I am Home

 
In the Vietnamese language, when you talk about going visit Vietnam, you say, you are “going home to Vietnam.” Whether or not you’ve ever been there, ever felt the heat on your skin there, ever took the word, “war” and pinned it there, you say you are “going home to Vietnam.” When you try to say you haven’t been to Vietnam, when I say, “con chưa đi về Việt Nam,” it translates into “I have yet to go home to Vietnam.” According to the Vietnamese language, I have never been home.

1974 – born into the crosshairs of communism and democracy, she is the oldest of seven children, and family is everywhere she turns. From her mother’s cà ri to her father’s daily rations, she knows your surname comes first because your family comes first; surname Viet, given name Nam. The weight of six other worlds on her shoulders, she puts Atlas to shame. She can draw the maps to where her brothers’ antics will lead, to which mouth she has yet to feed, to her brothers’ and sisters’ every need. Suitors lined up at her door, she waits for a skinny boy with a crooked smile. With nothing in his pockets but his hands, he has managed to woo this gái quê . She is flawless; she is beautiful; she is afraid for the fall.

1968 – an eleven year old girl awakens to what she hopes are firecrackers, to a new year full of promise, to bánh chưng and thịt kho nước dừa, to the sight of tiny yellow flowers in full bloom. Her heart sinks as the booms of gun powder are brothers forced to sing war cries instead of lullabies, the sound of a broken peace echoing in the street. When the smoke clears and the dust settles, there is a Northern boy lying in the Southern sun, his face as young as hers. For a week’s worth of grocery trips, she watches this husk of a body crumble until only brass shells remain. It does not seem like the lions will dance tonight.

1981 – a new killer blind to color, shape, and size ravages the world. He calls himself AIDS, but I don’t think he’s helping anyone. America sends man to escape via rocket ship for the first time, hoping they may find answers in space. Maybe the sky will tell them something the sea will not.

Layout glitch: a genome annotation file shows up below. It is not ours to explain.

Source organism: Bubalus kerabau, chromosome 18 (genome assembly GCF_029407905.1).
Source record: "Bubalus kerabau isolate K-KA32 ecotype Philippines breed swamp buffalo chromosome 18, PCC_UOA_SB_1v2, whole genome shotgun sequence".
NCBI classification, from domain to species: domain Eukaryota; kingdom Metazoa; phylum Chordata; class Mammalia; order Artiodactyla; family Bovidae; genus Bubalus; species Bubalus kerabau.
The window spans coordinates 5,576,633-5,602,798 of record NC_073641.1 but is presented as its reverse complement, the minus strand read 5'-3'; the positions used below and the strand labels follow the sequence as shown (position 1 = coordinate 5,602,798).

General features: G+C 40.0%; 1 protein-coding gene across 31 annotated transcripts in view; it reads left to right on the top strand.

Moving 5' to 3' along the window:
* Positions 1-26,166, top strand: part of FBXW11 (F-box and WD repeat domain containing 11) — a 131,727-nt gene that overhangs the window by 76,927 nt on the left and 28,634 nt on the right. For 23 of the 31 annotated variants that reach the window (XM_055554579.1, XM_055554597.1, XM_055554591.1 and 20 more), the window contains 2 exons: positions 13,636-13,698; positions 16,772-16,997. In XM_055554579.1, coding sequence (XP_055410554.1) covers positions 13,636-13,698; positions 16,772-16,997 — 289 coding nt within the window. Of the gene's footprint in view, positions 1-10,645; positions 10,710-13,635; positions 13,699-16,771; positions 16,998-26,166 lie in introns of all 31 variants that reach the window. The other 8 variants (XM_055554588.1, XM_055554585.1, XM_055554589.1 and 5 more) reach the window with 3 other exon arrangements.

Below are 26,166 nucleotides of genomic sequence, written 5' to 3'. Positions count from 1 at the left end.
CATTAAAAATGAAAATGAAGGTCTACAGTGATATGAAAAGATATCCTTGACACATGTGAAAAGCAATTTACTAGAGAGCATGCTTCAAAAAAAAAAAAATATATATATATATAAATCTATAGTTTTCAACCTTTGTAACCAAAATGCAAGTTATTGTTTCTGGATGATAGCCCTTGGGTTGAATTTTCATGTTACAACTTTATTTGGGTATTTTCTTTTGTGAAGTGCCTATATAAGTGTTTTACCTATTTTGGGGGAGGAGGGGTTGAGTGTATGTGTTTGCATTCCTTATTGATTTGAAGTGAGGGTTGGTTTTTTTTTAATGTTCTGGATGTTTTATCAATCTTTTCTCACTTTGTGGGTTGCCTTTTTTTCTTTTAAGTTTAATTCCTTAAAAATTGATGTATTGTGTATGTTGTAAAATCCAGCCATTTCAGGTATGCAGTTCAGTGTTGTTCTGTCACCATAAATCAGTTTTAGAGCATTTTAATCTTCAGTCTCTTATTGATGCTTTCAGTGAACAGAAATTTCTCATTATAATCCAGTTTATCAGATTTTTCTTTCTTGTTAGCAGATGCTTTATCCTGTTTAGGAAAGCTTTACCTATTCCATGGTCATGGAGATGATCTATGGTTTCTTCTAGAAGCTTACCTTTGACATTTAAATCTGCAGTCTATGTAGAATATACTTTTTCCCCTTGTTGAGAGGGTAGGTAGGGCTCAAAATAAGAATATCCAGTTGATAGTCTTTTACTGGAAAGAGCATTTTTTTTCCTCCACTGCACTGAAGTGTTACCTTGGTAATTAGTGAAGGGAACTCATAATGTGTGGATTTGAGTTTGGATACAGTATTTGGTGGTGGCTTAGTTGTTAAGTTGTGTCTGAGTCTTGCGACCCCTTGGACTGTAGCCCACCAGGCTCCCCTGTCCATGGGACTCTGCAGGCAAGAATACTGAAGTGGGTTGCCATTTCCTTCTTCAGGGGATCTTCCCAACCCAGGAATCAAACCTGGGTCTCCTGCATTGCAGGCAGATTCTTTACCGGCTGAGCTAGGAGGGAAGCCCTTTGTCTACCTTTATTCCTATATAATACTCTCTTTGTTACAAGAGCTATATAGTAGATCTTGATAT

1986 – the year of nuclear meltdowns, and explosive take-offs, of Chernobyl and Challenger.

1987 – “Mr. Gorbachev, tear down this wall!” And two years later, tiny woodpeckers nestled in the stone answer this call, chipping at the mortar to make way for doves.

1980 – it is a classic love story gone awry. She marries the skinny boy with the crooked smile, only to see him off as he sails for America the next year. One by one, her family makes the journey across the world, and her home becomes a lonely house, every brick rattling with the sound of foreign words: “evacuation,” “emigration,” “Frequent Wind Operation.” It will be twelve years of history in the making before she will rejoin her love, his absence so glaring, it glows like neon. In twelve years, she loses her key to a fountain called, “youth.” Alone, the silence fills her chest and lines the spaces between her ribs for over a decade. Twelve years is an eternity, but it is no match for a love so deep, even the ocean is jealous.

1975 – the fall of Saigon. Her father taken prisoner, she goes from warrior to worrier. Her brothers trade their childhood for rice paddies and sinew, they are no longer the boys she once knew. Her home ransacked, she watches every hard earned cent burned in a bonfire, replaced with Ho Chi Minh’s face plastered on 200 shiny new bills. Her neighbors face the same fate as every house becomes a spoil of war, evicted on the grounds that Southern men are cowards and Southern women are whores. After all, every family is the same, no matter how big or how small. She becomes the oldest of eight children.

2012 – it is early in the morning, my wake-up call the roar of jet engines. I wrap my arms around this gái quê before she boards her flight, flash her my father’s crooked smile; next to her, I am a 5’2” giant. For the first time in twenty years, she returns to her home in Vietnam, but she does not know the streets wrap their way around a different city. The alleyways breathe air a little thicker, the children sing the song of a new country. From 1993 to this very moment, she has been searching for home. I an apprentice mapmaker, following the incense that burns for my grandfather’s grave, have been sketching for almost twenty years now. But the lines, they never stop blurring, for the blood in my veins runs red for two flags. Mother, you are over half a century old. This time around, let me carry you. Let me carry you home.

Má à, má ơi. Con về nhà rồi. Đựng lo.

Minh is a twenty-something located in Athens, Georgia. She is currently getting a degree in linguistics at the University of Georgia. Most days, she writes to figure herself out, but sometimes it's a long shot. If you'd like to get in touch with Minh about her work, drop her a line at mnguyen493@gmail.com.

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